Never! He will land safe and sound. Say you?
Now, let a helmeted rider run 90 to 120 kph in highways. When he, God forbid, meets an accident - tumbles or is rammed - would believe a helmet will save him?
Never! He’s dead meat. Agree or disagree?
Therefore, I am not fascinated with lawmen who unswervingly run after unhelmeted cyclists in town. As if there are no other offenses for them to watch over!
Makes WS ask, when the police were leading the anti-drug war, were these hyprocrites just as zealous as when they vent their obsessive behaviors on unhelmeted cysclists?
I doubt.
Second, the anti-gambling law. We hear that law enforcers these days have centered their passion on conducts of Feria, the small-time parlor games, where people do bet, but in minimal amount. Most people patronize ferias only to while away time.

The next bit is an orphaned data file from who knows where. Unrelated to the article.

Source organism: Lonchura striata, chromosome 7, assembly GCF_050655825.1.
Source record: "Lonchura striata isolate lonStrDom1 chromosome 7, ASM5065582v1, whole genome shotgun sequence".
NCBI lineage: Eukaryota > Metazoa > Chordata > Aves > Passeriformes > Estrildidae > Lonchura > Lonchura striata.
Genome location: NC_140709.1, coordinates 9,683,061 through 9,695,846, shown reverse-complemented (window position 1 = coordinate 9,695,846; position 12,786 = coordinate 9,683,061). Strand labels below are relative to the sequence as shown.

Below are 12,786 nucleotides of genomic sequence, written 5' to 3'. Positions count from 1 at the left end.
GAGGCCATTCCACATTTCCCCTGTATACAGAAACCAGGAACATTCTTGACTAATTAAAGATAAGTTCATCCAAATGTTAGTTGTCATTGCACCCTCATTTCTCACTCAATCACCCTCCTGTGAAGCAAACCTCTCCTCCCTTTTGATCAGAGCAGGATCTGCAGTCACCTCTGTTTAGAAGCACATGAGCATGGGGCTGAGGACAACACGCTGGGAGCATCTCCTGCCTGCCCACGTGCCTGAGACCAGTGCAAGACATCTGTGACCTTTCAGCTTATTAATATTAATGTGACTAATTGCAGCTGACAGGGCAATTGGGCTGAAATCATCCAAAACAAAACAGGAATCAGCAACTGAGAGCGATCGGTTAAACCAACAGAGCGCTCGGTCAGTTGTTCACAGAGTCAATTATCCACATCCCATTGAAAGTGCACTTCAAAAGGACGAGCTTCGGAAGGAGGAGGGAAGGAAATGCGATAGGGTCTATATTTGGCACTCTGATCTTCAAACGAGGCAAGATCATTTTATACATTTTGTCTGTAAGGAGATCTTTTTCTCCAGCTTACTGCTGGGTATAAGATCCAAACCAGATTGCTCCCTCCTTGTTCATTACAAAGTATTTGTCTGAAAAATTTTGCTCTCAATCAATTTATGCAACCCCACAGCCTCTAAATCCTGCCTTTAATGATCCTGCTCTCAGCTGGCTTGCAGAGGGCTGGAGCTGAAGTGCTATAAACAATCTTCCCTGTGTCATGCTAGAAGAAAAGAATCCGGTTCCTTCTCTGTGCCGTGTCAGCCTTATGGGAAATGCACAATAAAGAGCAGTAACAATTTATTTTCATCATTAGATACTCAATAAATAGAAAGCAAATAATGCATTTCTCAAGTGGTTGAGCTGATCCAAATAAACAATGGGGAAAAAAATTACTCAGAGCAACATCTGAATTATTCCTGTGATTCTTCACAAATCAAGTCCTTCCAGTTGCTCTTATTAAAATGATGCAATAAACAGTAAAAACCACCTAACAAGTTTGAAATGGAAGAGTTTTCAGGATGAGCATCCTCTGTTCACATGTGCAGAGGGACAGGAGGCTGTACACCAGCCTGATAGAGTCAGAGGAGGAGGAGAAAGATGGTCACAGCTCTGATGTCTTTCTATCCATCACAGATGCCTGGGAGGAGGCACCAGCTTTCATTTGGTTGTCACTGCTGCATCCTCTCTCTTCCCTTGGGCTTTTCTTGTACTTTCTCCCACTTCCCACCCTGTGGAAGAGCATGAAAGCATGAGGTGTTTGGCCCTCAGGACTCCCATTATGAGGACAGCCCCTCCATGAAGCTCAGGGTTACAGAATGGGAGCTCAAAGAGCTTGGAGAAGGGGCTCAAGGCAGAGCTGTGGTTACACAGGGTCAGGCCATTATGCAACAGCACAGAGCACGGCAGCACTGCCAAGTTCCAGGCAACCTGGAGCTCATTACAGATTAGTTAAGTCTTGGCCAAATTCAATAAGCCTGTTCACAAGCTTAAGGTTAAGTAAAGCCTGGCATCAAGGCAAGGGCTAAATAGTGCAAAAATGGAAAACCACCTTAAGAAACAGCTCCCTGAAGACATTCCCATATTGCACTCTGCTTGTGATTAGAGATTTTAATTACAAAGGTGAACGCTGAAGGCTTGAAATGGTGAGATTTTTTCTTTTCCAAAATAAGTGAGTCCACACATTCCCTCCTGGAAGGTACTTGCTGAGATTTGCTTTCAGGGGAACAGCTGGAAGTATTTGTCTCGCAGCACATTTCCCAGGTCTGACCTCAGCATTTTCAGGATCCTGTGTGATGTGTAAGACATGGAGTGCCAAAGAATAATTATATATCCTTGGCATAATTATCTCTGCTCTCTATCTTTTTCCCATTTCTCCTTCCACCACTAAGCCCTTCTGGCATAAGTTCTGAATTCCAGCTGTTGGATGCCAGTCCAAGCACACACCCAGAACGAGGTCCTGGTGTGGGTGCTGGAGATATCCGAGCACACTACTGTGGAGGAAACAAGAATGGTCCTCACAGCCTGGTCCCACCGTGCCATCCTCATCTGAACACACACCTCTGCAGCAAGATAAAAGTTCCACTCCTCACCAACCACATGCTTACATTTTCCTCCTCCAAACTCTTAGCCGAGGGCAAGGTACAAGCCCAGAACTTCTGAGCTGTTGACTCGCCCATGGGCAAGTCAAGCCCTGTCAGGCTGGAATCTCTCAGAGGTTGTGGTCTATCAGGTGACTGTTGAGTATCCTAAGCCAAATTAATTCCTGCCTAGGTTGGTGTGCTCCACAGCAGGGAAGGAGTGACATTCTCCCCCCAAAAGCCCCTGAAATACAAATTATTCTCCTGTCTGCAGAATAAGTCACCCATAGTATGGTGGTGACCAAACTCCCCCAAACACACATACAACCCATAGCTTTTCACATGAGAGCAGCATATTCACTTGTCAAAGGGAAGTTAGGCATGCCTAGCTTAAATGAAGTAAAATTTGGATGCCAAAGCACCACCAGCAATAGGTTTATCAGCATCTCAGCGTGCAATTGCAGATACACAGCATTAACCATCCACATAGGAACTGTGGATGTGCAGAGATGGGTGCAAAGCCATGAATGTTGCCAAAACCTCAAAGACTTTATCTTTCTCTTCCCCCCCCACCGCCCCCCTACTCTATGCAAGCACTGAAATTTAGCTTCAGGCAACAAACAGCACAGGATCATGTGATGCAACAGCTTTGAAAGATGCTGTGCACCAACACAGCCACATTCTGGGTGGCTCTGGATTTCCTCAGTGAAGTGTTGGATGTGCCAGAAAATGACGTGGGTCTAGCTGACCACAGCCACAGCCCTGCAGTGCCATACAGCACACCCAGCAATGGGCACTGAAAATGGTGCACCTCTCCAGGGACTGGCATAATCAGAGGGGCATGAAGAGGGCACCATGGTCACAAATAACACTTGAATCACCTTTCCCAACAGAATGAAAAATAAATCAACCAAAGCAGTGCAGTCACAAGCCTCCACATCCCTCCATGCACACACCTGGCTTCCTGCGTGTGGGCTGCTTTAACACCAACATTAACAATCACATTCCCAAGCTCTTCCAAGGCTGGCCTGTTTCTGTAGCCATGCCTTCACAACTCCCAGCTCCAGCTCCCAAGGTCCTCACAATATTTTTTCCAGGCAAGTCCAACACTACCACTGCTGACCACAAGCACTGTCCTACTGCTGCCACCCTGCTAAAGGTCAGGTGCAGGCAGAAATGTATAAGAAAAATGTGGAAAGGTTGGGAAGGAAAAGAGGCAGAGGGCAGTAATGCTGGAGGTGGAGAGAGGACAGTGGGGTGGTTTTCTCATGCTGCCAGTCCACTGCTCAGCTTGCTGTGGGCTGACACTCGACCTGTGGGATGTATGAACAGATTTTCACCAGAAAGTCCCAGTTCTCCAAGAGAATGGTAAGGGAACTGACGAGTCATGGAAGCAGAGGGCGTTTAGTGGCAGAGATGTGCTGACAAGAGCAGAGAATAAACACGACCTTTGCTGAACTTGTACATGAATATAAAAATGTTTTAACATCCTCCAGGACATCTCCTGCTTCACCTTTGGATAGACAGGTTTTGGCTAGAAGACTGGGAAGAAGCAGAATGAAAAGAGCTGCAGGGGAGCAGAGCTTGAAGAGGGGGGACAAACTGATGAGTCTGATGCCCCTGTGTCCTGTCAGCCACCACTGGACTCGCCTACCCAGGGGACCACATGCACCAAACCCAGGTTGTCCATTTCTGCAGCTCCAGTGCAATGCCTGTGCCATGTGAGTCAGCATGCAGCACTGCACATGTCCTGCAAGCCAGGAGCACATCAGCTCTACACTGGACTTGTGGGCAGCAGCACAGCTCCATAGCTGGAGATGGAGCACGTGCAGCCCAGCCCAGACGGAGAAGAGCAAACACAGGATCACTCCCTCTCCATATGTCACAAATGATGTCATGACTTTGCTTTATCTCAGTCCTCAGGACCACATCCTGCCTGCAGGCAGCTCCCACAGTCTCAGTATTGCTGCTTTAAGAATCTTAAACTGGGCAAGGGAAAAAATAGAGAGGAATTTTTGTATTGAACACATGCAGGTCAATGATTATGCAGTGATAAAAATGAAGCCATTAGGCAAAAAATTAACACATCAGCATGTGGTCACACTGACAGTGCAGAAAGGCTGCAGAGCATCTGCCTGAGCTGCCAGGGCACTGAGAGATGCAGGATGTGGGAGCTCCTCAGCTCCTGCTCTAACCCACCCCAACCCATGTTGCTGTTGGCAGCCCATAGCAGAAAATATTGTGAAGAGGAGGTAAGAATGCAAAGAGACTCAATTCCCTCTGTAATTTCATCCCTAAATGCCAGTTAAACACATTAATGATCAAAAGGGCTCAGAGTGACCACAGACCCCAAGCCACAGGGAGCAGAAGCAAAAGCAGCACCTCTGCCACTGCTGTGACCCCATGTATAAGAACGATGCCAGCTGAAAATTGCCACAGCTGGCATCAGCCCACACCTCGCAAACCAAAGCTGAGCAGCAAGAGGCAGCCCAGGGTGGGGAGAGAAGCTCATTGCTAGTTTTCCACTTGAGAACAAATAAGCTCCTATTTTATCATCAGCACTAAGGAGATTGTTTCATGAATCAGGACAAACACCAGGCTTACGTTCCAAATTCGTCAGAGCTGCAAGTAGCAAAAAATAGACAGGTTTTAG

And from what WS knows, all ferias in operation are properly equipped with heftily paid business permits from city hall. From where then do violations stem for their suspension?    
X x x x X
Retired police general Wenceslao “Wally” Sombero during the Senate Committee on Blue Ribbon hearing, testified that the “extortion and pay-off” involving Bureau of Immigration (BI) officials was to pave way for the release of gambling mogul Jack Lam’s Chinese employees who were arrested last year for supposedly illegally working in the country.
Sombero said the extortion happened on November 26, while “the pay-off” transpired on November 27.
He admitted serving as middleman and handed the P50 million to sacked Deputy Commissioners Al Argosino and Michael Robles, and even admitted receiving P10 million from Lam’s camp. He denied, however, getting P2 million from the P50 million given to the BI officials.